Starlin Castro (2B, Miami Marlins)—2-5, 2 R, HR, 2B, 3 RBI. Despite Anderson being The One, there are some other Marlins from last night’s beatdown on the Braves. Castro was able to grab a couple rare extra-base hits. His performance since the break is a bit better than his season overall, though it still has been a struggle. His wRC+ is still on 98 since the break with an OBP below .300. He’s not known to walk, but he seems to be trying to break his own record. It’s been tough in Miami, and Castro should stay unrostered in fantasy.
Jon Berti (2B/3B/SS/OF, Miami Marlins)—3-5, 2 R, 2 RBI. Berti rejoined the Marlins after recovering from an oblique injury and now has to step in to a larger role as Miguel Rojas heads to the IL. Since coming back from the IL, Berti is a hit machine with five multihit games in the eight he has played. He hadn’t done much with the bat beforehand, so we have to take this initial performance with a grain of salt, especially because he’s a 29-year-old rookie.
Nicholas Castellanos (OF, Chicago Cubs)—3-4, 3 R, 2 HR, 2 RBI, BB. I forget when exactly I found out all of the last-minute deadline deals. They all gradually trickled in over the course of the next few days for me as I rejoined the world. But seeing Castellanos on the Cubs still confused me a little this morning. But getting out of Detroit and into the Cubs lineup is huge for him. He’s been hitting in the 2-hole and has been hitting nonstop since joining the club, with a 239 wRC+ in those eight games.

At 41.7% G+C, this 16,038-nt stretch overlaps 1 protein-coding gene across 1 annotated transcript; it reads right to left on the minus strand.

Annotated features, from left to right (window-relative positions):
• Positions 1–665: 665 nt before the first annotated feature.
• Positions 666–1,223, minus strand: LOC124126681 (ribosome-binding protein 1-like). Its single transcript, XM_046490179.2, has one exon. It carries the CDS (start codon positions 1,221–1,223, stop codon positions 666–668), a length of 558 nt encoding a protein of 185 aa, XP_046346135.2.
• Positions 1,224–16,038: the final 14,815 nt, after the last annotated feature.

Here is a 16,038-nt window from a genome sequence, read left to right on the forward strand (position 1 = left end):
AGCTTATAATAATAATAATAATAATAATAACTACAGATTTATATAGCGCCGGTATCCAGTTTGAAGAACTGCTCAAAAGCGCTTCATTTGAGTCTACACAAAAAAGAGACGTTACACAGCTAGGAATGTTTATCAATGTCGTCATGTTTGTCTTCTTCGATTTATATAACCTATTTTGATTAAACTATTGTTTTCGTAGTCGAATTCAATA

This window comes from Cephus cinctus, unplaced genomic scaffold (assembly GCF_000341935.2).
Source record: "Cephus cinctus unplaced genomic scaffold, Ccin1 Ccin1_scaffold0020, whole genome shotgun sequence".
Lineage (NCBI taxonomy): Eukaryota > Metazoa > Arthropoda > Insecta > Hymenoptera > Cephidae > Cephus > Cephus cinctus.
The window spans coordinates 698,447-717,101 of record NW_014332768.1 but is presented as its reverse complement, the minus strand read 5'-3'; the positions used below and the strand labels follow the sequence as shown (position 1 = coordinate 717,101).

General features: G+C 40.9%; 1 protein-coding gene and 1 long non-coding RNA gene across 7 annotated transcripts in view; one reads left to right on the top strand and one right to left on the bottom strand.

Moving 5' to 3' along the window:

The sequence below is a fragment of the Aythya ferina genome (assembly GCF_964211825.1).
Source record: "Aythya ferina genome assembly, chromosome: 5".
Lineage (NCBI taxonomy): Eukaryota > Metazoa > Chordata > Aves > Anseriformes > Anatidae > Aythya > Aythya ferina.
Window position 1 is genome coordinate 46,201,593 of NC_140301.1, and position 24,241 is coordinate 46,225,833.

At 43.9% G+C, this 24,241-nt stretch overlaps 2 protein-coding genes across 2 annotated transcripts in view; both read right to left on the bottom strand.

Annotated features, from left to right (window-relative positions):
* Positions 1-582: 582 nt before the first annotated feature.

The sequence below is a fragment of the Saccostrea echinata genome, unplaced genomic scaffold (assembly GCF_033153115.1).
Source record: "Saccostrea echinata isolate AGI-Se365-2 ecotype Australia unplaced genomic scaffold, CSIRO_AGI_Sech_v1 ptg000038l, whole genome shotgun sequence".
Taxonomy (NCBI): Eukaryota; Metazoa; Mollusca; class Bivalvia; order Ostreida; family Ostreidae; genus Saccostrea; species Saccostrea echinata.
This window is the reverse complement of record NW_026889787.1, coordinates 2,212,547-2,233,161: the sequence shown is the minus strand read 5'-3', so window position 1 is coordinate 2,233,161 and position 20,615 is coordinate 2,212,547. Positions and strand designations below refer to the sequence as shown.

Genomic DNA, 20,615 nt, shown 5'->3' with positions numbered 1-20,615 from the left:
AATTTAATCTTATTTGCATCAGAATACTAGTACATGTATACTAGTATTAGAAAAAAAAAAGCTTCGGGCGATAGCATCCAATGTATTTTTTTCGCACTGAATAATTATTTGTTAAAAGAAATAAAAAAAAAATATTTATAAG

Ian Happ (3B/OF, Chicago Cubs)—2-5, 2 R, HR, 4 RBI. Happ took the first pitch of the 2018 season over the wall, so who’d expect Happ’s first at-bat of 2019 to have been in late July—and not because of an injury? It’s taken a bit for him to turn it on, but over the past five games, he’s on fire. Three homers and nine RBI while batting over .500. However, his Triple-A stats were not too promising. It was more of the same with his previous season’s performances with a wRC+ around 100. He did cut down on his strikeouts while maintaining a much better walk rate. We’ll see if this trend continues into the majors with his current hot streak.
Hunter Dozier (1B/3B/OF, Kansas City Royals)—2-4, 2 R, 2 HR, 3 RBI. Dozier was hurt for a while back in May and June, but I haven’t seen his name much at all since the return. So what’s he been up to? Is he still the new Statcast monster he was to start the season? Since he came back on June 21, Dozier is slashing .250/.332/.488 with a 112 wRC+. But his July and August expected stats have jumped back up from down months in May and June. And since the All-Star break, Dozier does look like what he was before the injury with a .287/.368/.564 slash.
Fernando Tatis Jr. (SS, San Diego Padres)—2-5, 2 R, HR, 2 RBI. Tatis has remained as hot as ever with six homers in his past 11 games and a 146 wRC+ since the break. But he still has been consistently outperforming his expected stats. However, he’s still hitting the ball hard and has a near 50% hard-hit rate since the start of July. The main thing Tatis needs to work on is his contact and strikeouts. He has a 15.5% swinging-strike rate with an 18% rate since the break. It’s easy to see him becoming an elite fantasy asset, though, as he’s still only 20.
(Photo by Jeff Robinson/Icon Sportswire)